Euro police chiefs rekindle end-to-end encryption battle amid continued rollouts

End-to-end encryption concept image showing a series of locked digitized padlocks on a circuit board.
(Image credit: Getty Images)

European police chiefs have warned the increasing use of end-to-end encryption (E2EE) is making it harder for them to investigate crime and keep people safe.

Graeme Biggar, director general of the UK’s National Crime Agency said that encryption can be hugely beneficial, protecting users from a range of crimes.

However, the “blunt and increasingly widespread rollout” by major tech companies is putting users in danger due to a lack of sufficient consideration for public safety, he argued.

“These changes are also making it harder for us to investigate serious crime and protect the public, as the companies are less able to act on a warrant and provide us with the data of suspected criminals,” Biggar said.

The statement was issued by international policing agency Europol and backed by 32 European police chiefs.

E2EE means that a message is encrypted when it is sent, and only unscrambled when it arrives at the recipient’s device. It cannot be read by anyone in between.

While this means that sensitive messages can be securely sent over the internet, it also means that neither the tech companies themselves, nor police and other law enforcement agencies, are able to intercept these messages and – for example – uncover a criminal plot.

“Our homes are becoming more dangerous than our streets as crime is moving online. To keep our society and people safe, we need this digital environment to be secured,” said Europol executive director Catherine de Bole.

The authorities argue that moves like this will mean their ability to tackle serious crime threats will be hampered, as tech companies cannot respond to a warrant because the information has been encrypted.

The NCA pointed out that “one stream of data” provided by tech companies in response to warrants led to 327 arrests, the seizure of 3.5 tonnes of Class A drugs, the recovery of £4.8m, the identification of 29 previously unknown threats to life, and a further 100 threats to harm, between January and March this year.

For their part, the tech companies argue that by providing E2EE they are delivering the security that their customers want - and need - to keep them protected from crooks and scammers. They say the net result of strong encryption is to make most people more safe.

Europol noted that its declaration comes as Meta has started to roll out E2EE across its Messenger platform.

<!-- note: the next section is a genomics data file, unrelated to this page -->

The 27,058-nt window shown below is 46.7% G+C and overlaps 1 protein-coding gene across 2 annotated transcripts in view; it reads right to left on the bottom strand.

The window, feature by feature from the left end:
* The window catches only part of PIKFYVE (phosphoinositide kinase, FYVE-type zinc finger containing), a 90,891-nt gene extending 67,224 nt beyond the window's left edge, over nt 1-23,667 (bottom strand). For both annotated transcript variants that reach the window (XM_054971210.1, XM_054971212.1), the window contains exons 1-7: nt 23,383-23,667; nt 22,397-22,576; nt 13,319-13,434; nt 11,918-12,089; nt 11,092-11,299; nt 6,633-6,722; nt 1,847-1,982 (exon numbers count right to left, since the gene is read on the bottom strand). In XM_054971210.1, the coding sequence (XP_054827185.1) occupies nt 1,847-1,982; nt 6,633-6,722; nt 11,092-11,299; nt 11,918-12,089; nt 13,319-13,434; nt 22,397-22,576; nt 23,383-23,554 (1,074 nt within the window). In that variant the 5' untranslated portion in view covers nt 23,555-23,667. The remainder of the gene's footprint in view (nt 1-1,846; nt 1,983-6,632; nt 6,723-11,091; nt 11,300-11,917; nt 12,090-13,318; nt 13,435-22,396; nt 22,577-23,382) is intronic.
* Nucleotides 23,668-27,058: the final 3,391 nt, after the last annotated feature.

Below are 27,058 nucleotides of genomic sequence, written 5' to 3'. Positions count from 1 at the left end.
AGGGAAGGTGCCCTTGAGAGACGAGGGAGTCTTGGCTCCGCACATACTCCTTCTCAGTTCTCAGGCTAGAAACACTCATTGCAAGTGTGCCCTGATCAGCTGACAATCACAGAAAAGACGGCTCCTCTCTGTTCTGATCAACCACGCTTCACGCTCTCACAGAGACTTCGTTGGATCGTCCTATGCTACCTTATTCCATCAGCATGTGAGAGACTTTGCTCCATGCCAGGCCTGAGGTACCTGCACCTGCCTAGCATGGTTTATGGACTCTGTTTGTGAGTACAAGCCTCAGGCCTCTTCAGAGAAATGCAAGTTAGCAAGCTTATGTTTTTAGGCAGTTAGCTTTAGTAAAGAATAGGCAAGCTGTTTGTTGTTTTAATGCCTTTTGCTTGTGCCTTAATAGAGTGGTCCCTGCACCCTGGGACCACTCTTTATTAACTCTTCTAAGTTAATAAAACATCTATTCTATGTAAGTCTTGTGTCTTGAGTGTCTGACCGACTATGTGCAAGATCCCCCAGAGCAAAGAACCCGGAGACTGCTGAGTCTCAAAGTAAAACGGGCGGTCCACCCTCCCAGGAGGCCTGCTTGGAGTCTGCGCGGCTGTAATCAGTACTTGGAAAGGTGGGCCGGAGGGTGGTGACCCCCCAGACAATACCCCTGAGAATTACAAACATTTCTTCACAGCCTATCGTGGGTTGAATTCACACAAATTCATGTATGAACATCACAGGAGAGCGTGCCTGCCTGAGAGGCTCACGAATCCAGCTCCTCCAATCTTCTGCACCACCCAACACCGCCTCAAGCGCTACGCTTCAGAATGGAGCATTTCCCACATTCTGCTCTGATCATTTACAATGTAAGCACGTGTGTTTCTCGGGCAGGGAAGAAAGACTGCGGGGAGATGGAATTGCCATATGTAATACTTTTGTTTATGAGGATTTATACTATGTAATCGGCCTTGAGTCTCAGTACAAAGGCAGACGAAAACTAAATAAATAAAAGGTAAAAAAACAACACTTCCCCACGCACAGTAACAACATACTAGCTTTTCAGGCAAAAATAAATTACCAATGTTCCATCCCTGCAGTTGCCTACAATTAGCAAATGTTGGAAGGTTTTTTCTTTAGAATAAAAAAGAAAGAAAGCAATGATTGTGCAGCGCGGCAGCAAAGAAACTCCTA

Meta told ITPro the overwhelming majority of Brits already rely on apps that use encryption to keep them safe from hackers, fraudsters, and criminals.

“We don’t think people want us reading their private messages so have spent the last five years developing robust safety measures to prevent, detect and combat abuse while maintaining online security,” a spokesperson said.

“As we roll out end-to-end encryption, we expect to continue providing more reports to law enforcement than our peers due to our industry leading work on keeping people safe.”

End-to-end encryption goals still unclear

While the police chiefs said industry and governments should “take action against end-to-end encryption roll-out” it’s not entirely clear what they want done instead.

“We do not accept that there need be a binary choice between cyber security or privacy on the one hand and public safety on the other. Absolutism on either side is not helpful,” the statement said.

“Our view is that technical solutions do exist; they simply require flexibility from industry as well as from governments. We recognize that the solutions will be different for each capability, and also differ between platforms,” it added.

But finding those technical solutions may be hard. Governments and tech companies have consistently struggled to find some form of compromise when it comes to E2EE. It’s a standoff that is unresolved and probably unresolvable. Data is either encrypted end-to-end or it is not.


Governments can ban E2EE but the most likely impact would be that big tech companies would simply stop offering services in any countries that did so. That would make the average user there much less secure, while crooks would just buy their encryption tools on the black market.

The UK government’s recent Online Safety Bill illustrated the bind that governments find themselves in. While the legislation theoretically gives the government the power to ask for encrypted messages, it also acknowledges that – at least for now – there is no technical way of doing it.

Pam Cowburn, head of communications and campaigns at The Open Rights Group, said E2EE keeps messages safe and secure, and helps to protect users from fraud, scams, and other criminal behaviour.

“Preventing Meta from following out end-to-end encryption could deny billions of users this security,” she told ITPro.

"While the UK government adopted powers that could allow the private messages of everyone in the UK to be scanned, it did concede that this could not be put into practice without jeopardizing people’s security and privacy.

"Open Rights Group has called for Ofcom to publish regulations that make clear that there is no available technology that can allow for scanning of user data to co-exist with strong encryption and privacy. “

Steve Ranger

Steve Ranger is an award-winning reporter and editor who writes about technology and business. Previously he was the editorial director at ZDNET and the editor of